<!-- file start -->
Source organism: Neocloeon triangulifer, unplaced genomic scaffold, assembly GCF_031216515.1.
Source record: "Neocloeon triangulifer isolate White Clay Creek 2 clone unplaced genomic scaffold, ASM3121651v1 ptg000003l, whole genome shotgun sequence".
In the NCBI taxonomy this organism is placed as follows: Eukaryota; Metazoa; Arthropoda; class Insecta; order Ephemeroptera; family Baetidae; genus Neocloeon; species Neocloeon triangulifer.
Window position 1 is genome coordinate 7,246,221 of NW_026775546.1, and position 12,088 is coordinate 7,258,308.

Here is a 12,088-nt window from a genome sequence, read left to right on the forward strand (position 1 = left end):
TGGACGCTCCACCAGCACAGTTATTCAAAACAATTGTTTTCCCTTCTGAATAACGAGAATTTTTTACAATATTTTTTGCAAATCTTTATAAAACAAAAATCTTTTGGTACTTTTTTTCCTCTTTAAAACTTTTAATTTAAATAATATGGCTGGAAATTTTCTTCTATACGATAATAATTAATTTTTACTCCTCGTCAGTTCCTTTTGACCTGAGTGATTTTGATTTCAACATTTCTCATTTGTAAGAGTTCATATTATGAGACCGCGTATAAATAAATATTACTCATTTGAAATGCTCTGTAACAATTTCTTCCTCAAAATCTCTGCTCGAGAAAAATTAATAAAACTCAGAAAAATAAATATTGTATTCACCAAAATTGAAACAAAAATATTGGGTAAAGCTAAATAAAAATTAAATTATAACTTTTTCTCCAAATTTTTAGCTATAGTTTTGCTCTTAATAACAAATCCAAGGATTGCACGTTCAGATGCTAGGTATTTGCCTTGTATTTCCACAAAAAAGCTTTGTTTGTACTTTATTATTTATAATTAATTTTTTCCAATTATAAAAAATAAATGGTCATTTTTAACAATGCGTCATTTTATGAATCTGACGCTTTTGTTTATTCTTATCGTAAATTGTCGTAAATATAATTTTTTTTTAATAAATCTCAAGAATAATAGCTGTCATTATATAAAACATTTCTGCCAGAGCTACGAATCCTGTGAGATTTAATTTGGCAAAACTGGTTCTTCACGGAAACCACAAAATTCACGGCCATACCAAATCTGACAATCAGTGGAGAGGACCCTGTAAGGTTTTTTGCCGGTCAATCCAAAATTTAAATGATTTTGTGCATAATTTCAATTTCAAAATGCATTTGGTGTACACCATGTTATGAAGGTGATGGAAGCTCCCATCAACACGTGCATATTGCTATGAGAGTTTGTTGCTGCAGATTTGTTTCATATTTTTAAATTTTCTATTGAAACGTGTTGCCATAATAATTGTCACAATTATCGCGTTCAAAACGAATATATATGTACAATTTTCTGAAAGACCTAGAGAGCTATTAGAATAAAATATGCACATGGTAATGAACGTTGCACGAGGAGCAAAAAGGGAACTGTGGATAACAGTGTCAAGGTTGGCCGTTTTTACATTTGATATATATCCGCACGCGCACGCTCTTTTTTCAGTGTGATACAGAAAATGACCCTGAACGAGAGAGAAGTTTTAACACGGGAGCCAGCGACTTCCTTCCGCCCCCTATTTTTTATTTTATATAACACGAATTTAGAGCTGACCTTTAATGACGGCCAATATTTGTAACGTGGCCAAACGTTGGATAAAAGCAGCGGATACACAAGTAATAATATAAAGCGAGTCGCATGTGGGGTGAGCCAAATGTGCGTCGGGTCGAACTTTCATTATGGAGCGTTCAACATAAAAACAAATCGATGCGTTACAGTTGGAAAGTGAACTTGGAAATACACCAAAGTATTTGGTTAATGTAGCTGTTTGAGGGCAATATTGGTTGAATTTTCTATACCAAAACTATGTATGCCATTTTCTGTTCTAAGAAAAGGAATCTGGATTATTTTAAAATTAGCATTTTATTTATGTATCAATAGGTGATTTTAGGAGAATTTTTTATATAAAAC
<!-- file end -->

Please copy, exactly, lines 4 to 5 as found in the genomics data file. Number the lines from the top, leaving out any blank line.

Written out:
Window position 1 is genome coordinate 7,246,221 of NW_026775546.1, and position 12,088 is coordinate 7,258,308.

Here is a 12,088-nt window from a genome sequence, read left to right on the forward strand (position 1 = left end):